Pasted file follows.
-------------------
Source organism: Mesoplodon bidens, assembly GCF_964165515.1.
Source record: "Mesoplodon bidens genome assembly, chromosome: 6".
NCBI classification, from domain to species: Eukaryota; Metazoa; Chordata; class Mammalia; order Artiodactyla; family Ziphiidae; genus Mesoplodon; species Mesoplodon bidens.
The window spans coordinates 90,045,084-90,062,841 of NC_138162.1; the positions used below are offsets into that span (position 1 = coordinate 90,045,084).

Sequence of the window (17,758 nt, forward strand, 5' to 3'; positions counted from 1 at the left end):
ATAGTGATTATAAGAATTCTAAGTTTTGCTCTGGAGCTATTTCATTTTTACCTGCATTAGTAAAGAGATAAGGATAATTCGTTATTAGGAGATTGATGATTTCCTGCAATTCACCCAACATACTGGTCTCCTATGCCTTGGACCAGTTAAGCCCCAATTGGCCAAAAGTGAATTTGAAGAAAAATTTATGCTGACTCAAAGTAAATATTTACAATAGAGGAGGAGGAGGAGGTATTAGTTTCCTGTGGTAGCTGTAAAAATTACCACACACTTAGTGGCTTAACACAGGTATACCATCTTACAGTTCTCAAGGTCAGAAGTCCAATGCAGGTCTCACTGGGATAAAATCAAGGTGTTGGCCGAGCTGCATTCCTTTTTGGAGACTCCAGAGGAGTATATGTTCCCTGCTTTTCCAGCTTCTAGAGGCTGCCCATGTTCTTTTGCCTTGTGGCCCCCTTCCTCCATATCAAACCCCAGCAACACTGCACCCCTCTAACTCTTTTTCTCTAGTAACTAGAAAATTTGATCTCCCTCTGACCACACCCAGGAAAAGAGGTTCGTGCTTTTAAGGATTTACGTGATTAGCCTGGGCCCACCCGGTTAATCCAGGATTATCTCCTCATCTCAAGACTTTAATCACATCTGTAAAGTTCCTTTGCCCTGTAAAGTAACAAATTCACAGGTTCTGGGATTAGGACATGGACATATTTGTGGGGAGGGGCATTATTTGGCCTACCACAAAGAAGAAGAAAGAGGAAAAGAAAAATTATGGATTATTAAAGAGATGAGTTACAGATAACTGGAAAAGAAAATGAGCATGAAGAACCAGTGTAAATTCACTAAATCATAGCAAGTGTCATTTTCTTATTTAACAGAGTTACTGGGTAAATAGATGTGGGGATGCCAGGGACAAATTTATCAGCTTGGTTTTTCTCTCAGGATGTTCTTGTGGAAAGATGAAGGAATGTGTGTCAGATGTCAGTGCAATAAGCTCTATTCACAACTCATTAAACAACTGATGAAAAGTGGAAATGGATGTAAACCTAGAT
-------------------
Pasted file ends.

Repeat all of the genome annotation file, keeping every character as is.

Source organism: Mesoplodon bidens, assembly GCF_964165515.1.
Source record: "Mesoplodon bidens genome assembly, chromosome: 6".
NCBI classification, from domain to species: Eukaryota; Metazoa; Chordata; class Mammalia; order Artiodactyla; family Ziphiidae; genus Mesoplodon; species Mesoplodon bidens.
The window spans coordinates 90,045,084-90,062,841 of NC_138162.1; the positions used below are offsets into that span (position 1 = coordinate 90,045,084).

Sequence of the window (17,758 nt, forward strand, 5' to 3'; positions counted from 1 at the left end):
ATAGTGATTATAAGAATTCTAAGTTTTGCTCTGGAGCTATTTCATTTTTACCTGCATTAGTAAAGAGATAAGGATAATTCGTTATTAGGAGATTGATGATTTCCTGCAATTCACCCAACATACTGGTCTCCTATGCCTTGGACCAGTTAAGCCCCAATTGGCCAAAAGTGAATTTGAAGAAAAATTTATGCTGACTCAAAGTAAATATTTACAATAGAGGAGGAGGAGGAGGTATTAGTTTCCTGTGGTAGCTGTAAAAATTACCACACACTTAGTGGCTTAACACAGGTATACCATCTTACAGTTCTCAAGGTCAGAAGTCCAATGCAGGTCTCACTGGGATAAAATCAAGGTGTTGGCCGAGCTGCATTCCTTTTTGGAGACTCCAGAGGAGTATATGTTCCCTGCTTTTCCAGCTTCTAGAGGCTGCCCATGTTCTTTTGCCTTGTGGCCCCCTTCCTCCATATCAAACCCCAGCAACACTGCACCCCTCTAACTCTTTTTCTCTAGTAACTAGAAAATTTGATCTCCCTCTGACCACACCCAGGAAAAGAGGTTCGTGCTTTTAAGGATTTACGTGATTAGCCTGGGCCCACCCGGTTAATCCAGGATTATCTCCTCATCTCAAGACTTTAATCACATCTGTAAAGTTCCTTTGCCCTGTAAAGTAACAAATTCACAGGTTCTGGGATTAGGACATGGACATATTTGTGGGGAGGGGCATTATTTGGCCTACCACAAAGAAGAAGAAAGAGGAAAAGAAAAATTATGGATTATTAAAGAGATGAGTTACAGATAACTGGAAAAGAAAATGAGCATGAAGAACCAGTGTAAATTCACTAAATCATAGCAAGTGTCATTTTCTTATTTAACAGAGTTACTGGGTAAATAGATGTGGGGATGCCAGGGACAAATTTATCAGCTTGGTTTTTCTCTCAGGATGTTCTTGTGGAAAGATGAAGGAATGTGTGTCAGATGTCAGTGCAATAAGCTCTATTCACAACTCATTAAACAACTGATGAAAAGTGGAAATGGATGTAAACCTAGAT